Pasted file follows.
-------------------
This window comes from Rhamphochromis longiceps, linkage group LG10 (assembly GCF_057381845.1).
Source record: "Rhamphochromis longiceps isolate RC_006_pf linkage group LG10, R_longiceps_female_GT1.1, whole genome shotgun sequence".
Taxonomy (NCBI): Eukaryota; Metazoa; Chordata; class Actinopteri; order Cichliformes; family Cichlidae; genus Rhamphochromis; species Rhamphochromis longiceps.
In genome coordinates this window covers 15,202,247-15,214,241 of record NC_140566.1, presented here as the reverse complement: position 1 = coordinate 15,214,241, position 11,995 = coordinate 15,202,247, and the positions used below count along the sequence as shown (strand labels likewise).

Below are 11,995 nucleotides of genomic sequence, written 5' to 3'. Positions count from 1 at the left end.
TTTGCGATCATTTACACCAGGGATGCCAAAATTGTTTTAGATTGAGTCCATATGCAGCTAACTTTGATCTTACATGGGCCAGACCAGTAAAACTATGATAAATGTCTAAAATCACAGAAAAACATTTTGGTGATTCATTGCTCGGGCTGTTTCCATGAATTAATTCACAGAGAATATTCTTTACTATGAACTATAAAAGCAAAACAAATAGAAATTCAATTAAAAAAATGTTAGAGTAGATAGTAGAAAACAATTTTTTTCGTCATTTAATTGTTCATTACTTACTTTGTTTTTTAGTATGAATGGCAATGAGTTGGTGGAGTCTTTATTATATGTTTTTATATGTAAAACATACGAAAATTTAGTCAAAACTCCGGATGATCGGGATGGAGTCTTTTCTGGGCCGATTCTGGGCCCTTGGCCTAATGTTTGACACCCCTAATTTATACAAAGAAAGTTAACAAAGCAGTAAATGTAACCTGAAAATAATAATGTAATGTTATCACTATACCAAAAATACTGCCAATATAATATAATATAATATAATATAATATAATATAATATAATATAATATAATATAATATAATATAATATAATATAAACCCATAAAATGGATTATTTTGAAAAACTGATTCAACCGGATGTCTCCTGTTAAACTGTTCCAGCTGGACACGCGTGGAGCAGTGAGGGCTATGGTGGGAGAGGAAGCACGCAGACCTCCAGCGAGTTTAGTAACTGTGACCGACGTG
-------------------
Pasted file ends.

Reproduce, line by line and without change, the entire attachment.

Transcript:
This window comes from Rhamphochromis longiceps, linkage group LG10 (assembly GCF_057381845.1).
Source record: "Rhamphochromis longiceps isolate RC_006_pf linkage group LG10, R_longiceps_female_GT1.1, whole genome shotgun sequence".
Taxonomy (NCBI): Eukaryota; Metazoa; Chordata; class Actinopteri; order Cichliformes; family Cichlidae; genus Rhamphochromis; species Rhamphochromis longiceps.
In genome coordinates this window covers 15,202,247-15,214,241 of record NC_140566.1, presented here as the reverse complement: position 1 = coordinate 15,214,241, position 11,995 = coordinate 15,202,247, and the positions used below count along the sequence as shown (strand labels likewise).

Below are 11,995 nucleotides of genomic sequence, written 5' to 3'. Positions count from 1 at the left end.
TTTGCGATCATTTACACCAGGGATGCCAAAATTGTTTTAGATTGAGTCCATATGCAGCTAACTTTGATCTTACATGGGCCAGACCAGTAAAACTATGATAAATGTCTAAAATCACAGAAAAACATTTTGGTGATTCATTGCTCGGGCTGTTTCCATGAATTAATTCACAGAGAATATTCTTTACTATGAACTATAAAAGCAAAACAAATAGAAATTCAATTAAAAAAATGTTAGAGTAGATAGTAGAAAACAATTTTTTTCGTCATTTAATTGTTCATTACTTACTTTGTTTTTTAGTATGAATGGCAATGAGTTGGTGGAGTCTTTATTATATGTTTTTATATGTAAAACATACGAAAATTTAGTCAAAACTCCGGATGATCGGGATGGAGTCTTTTCTGGGCCGATTCTGGGCCCTTGGCCTAATGTTTGACACCCCTAATTTATACAAAGAAAGTTAACAAAGCAGTAAATGTAACCTGAAAATAATAATGTAATGTTATCACTATACCAAAAATACTGCCAATATAATATAATATAATATAATATAATATAATATAATATAATATAATATAATATAATATAATATAATATAATATAAACCCATAAAATGGATTATTTTGAAAAACTGATTCAACCGGATGTCTCCTGTTAAACTGTTCCAGCTGGACACGCGTGGAGCAGTGAGGGCTATGGTGGGAGAGGAAGCACGCAGACCTCCAGCGAGTTTAGTAACTGTGACCGACGTG